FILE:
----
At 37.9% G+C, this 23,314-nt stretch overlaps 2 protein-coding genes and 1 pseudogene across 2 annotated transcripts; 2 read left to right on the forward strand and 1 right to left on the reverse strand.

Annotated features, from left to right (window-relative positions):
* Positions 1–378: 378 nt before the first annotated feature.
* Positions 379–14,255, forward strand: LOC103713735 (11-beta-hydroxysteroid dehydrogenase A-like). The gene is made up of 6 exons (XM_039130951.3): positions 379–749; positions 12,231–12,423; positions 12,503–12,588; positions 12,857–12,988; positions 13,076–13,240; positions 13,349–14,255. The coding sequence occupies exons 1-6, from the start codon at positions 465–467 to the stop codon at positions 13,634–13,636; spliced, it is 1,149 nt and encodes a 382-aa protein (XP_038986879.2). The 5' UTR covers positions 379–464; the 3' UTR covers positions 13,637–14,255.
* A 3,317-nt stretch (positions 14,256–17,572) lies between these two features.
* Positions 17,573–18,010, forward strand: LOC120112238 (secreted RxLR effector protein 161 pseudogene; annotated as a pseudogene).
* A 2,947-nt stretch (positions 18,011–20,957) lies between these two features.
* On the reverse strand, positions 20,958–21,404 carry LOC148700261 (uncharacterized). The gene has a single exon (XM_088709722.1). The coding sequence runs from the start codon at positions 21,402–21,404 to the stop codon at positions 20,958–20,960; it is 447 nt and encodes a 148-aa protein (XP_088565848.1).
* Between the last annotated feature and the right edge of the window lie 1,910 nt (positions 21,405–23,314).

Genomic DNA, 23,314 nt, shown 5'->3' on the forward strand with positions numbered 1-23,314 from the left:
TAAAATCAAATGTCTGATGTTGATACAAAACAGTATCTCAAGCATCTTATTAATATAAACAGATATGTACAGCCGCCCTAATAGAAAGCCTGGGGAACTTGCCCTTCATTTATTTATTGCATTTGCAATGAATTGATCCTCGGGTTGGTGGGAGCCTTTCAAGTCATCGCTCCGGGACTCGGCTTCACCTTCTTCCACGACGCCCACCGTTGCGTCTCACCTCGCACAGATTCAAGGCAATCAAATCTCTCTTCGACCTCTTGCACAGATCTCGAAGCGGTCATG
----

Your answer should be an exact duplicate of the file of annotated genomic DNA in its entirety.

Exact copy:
At 37.9% G+C, this 23,314-nt stretch overlaps 2 protein-coding genes and 1 pseudogene across 2 annotated transcripts; 2 read left to right on the forward strand and 1 right to left on the reverse strand.

Annotated features, from left to right (window-relative positions):
* Positions 1–378: 378 nt before the first annotated feature.
* Positions 379–14,255, forward strand: LOC103713735 (11-beta-hydroxysteroid dehydrogenase A-like). The gene is made up of 6 exons (XM_039130951.3): positions 379–749; positions 12,231–12,423; positions 12,503–12,588; positions 12,857–12,988; positions 13,076–13,240; positions 13,349–14,255. The coding sequence occupies exons 1-6, from the start codon at positions 465–467 to the stop codon at positions 13,634–13,636; spliced, it is 1,149 nt and encodes a 382-aa protein (XP_038986879.2). The 5' UTR covers positions 379–464; the 3' UTR covers positions 13,637–14,255.
* A 3,317-nt stretch (positions 14,256–17,572) lies between these two features.
* Positions 17,573–18,010, forward strand: LOC120112238 (secreted RxLR effector protein 161 pseudogene; annotated as a pseudogene).
* A 2,947-nt stretch (positions 18,011–20,957) lies between these two features.
* On the reverse strand, positions 20,958–21,404 carry LOC148700261 (uncharacterized). The gene has a single exon (XM_088709722.1). The coding sequence runs from the start codon at positions 21,402–21,404 to the stop codon at positions 20,958–20,960; it is 447 nt and encodes a 148-aa protein (XP_088565848.1).
* Between the last annotated feature and the right edge of the window lie 1,910 nt (positions 21,405–23,314).

Genomic DNA, 23,314 nt, shown 5'->3' on the forward strand with positions numbered 1-23,314 from the left:
TAAAATCAAATGTCTGATGTTGATACAAAACAGTATCTCAAGCATCTTATTAATATAAACAGATATGTACAGCCGCCCTAATAGAAAGCCTGGGGAACTTGCCCTTCATTTATTTATTGCATTTGCAATGAATTGATCCTCGGGTTGGTGGGAGCCTTTCAAGTCATCGCTCCGGGACTCGGCTTCACCTTCTTCCACGACGCCCACCGTTGCGTCTCACCTCGCACAGATTCAAGGCAATCAAATCTCTCTTCGACCTCTTGCACAGATCTCGAAGCGGTCATG